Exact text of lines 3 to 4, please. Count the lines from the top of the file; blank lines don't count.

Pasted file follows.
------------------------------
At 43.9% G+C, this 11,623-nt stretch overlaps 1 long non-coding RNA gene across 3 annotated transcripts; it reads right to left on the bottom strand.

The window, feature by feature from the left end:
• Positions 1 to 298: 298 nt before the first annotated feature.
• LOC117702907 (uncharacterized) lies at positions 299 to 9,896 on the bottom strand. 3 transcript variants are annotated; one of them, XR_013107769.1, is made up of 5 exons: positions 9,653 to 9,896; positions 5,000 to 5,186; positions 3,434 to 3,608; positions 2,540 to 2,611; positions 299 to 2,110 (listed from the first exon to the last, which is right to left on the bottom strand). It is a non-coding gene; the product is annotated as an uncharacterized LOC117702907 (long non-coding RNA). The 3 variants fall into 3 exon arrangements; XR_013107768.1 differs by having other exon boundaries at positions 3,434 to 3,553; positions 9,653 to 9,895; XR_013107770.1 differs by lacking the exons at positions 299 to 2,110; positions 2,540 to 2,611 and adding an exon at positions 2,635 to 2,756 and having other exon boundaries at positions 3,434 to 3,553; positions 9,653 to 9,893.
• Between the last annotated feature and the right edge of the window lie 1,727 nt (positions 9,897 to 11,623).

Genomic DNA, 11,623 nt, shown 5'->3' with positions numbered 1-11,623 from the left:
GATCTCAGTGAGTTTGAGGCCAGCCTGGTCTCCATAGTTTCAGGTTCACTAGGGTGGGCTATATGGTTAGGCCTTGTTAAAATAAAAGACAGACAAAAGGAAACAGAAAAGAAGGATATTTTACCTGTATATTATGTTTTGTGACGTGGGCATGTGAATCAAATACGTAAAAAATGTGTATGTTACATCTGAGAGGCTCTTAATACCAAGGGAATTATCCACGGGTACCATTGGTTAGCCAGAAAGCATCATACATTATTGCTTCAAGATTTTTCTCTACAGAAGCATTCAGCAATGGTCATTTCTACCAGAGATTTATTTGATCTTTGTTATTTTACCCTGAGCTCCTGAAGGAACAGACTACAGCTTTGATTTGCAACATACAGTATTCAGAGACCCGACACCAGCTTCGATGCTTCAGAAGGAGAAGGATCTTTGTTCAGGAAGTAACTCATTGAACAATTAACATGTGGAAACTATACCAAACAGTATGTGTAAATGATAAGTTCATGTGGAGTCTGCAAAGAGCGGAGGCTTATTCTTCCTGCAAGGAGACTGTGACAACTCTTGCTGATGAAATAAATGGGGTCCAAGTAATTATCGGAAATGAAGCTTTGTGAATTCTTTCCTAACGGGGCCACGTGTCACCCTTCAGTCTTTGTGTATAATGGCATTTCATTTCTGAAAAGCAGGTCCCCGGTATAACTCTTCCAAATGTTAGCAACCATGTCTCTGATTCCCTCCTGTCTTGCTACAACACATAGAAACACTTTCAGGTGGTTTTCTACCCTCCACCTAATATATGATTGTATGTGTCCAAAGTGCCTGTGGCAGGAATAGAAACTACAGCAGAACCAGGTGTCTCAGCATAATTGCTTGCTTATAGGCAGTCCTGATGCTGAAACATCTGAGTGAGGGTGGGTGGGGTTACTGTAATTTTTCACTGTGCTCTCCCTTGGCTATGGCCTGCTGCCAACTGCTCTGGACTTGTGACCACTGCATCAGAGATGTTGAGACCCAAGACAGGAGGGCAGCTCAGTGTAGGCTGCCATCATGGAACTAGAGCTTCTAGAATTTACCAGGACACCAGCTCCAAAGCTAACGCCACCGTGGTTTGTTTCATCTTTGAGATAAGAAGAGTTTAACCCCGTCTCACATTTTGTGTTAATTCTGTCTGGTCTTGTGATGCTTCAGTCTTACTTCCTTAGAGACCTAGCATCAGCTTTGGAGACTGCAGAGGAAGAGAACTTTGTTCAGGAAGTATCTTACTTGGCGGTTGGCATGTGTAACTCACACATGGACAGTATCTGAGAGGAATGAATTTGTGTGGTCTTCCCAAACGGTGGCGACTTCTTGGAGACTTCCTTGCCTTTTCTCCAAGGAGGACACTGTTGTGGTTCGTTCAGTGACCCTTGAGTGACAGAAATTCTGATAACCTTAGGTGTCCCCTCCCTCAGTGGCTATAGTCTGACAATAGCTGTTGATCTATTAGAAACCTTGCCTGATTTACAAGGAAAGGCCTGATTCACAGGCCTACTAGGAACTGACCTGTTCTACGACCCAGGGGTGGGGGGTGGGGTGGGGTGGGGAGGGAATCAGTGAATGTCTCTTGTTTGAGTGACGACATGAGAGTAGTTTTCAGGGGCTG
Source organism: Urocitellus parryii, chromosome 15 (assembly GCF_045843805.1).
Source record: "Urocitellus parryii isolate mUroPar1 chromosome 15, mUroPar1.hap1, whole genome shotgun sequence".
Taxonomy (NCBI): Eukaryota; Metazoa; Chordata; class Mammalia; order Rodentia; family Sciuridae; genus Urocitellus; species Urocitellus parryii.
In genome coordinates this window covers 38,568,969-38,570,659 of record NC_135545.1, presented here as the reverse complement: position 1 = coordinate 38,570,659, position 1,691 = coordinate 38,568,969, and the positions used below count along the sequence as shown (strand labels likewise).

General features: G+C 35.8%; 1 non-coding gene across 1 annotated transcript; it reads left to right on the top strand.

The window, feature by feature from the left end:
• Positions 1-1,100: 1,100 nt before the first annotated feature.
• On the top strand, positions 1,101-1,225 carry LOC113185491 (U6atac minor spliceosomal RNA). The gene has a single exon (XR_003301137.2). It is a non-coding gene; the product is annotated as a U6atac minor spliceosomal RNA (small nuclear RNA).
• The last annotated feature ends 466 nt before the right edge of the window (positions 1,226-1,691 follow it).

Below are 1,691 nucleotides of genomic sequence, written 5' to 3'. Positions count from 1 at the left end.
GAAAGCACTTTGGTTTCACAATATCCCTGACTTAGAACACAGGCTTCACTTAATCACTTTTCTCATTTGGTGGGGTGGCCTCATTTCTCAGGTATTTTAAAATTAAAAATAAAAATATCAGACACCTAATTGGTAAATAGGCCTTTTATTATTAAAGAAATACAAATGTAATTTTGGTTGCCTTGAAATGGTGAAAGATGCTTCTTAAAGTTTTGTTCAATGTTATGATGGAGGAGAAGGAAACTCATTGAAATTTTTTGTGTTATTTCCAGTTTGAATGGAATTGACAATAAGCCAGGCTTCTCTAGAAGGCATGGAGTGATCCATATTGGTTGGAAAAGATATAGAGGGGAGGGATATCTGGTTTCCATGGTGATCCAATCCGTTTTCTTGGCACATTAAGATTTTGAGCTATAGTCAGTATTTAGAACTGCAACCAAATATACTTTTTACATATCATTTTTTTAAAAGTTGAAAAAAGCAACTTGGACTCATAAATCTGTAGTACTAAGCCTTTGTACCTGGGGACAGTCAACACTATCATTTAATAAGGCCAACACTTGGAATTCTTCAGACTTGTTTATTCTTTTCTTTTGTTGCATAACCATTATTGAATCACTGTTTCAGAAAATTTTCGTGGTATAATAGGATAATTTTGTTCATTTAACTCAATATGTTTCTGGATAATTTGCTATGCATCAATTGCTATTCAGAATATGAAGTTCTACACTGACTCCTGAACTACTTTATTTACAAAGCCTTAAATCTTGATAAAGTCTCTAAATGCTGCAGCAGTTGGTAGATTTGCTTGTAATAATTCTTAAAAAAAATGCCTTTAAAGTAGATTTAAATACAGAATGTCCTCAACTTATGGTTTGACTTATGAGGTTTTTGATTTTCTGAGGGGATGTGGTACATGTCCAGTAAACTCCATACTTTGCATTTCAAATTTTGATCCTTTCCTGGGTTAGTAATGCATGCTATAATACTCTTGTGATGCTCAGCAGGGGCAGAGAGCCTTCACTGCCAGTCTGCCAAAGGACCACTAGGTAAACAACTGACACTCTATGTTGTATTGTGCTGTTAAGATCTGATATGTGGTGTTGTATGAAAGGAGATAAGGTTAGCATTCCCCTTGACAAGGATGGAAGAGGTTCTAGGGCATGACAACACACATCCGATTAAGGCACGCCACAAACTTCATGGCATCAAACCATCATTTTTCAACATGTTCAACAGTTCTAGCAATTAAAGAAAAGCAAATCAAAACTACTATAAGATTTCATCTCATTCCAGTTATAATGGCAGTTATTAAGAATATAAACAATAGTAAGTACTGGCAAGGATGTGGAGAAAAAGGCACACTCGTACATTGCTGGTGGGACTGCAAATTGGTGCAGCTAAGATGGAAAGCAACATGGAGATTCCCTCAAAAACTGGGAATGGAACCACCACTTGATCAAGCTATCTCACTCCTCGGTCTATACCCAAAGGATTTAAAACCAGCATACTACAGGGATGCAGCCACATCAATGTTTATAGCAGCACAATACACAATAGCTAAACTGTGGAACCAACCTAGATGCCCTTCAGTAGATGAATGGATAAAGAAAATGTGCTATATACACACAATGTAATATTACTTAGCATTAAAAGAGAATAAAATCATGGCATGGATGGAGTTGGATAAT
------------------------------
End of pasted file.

• Positions 1 to 298: 298 nt before the first annotated feature.
• LOC117702907 (uncharacterized) lies at positions 299 to 9,896 on the bottom strand. 3 transcript variants are annotated; one of them, XR_013107769.1, is made up of 5 exons: positions 9,653 to 9,896; positions 5,000 to 5,186; positions 3,434 to 3,608; positions 2,540 to 2,611; positions 299 to 2,110 (listed from the first exon to the last, which is right to left on the bottom strand). It is a non-coding gene; the product is annotated as an uncharacterized LOC117702907 (long non-coding RNA). The 3 variants fall into 3 exon arrangements; XR_013107768.1 differs by having other exon boundaries at positions 3,434 to 3,553; positions 9,653 to 9,895; XR_013107770.1 differs by lacking the exons at positions 299 to 2,110; positions 2,540 to 2,611 and adding an exon at positions 2,635 to 2,756 and having other exon boundaries at positions 3,434 to 3,553; positions 9,653 to 9,893.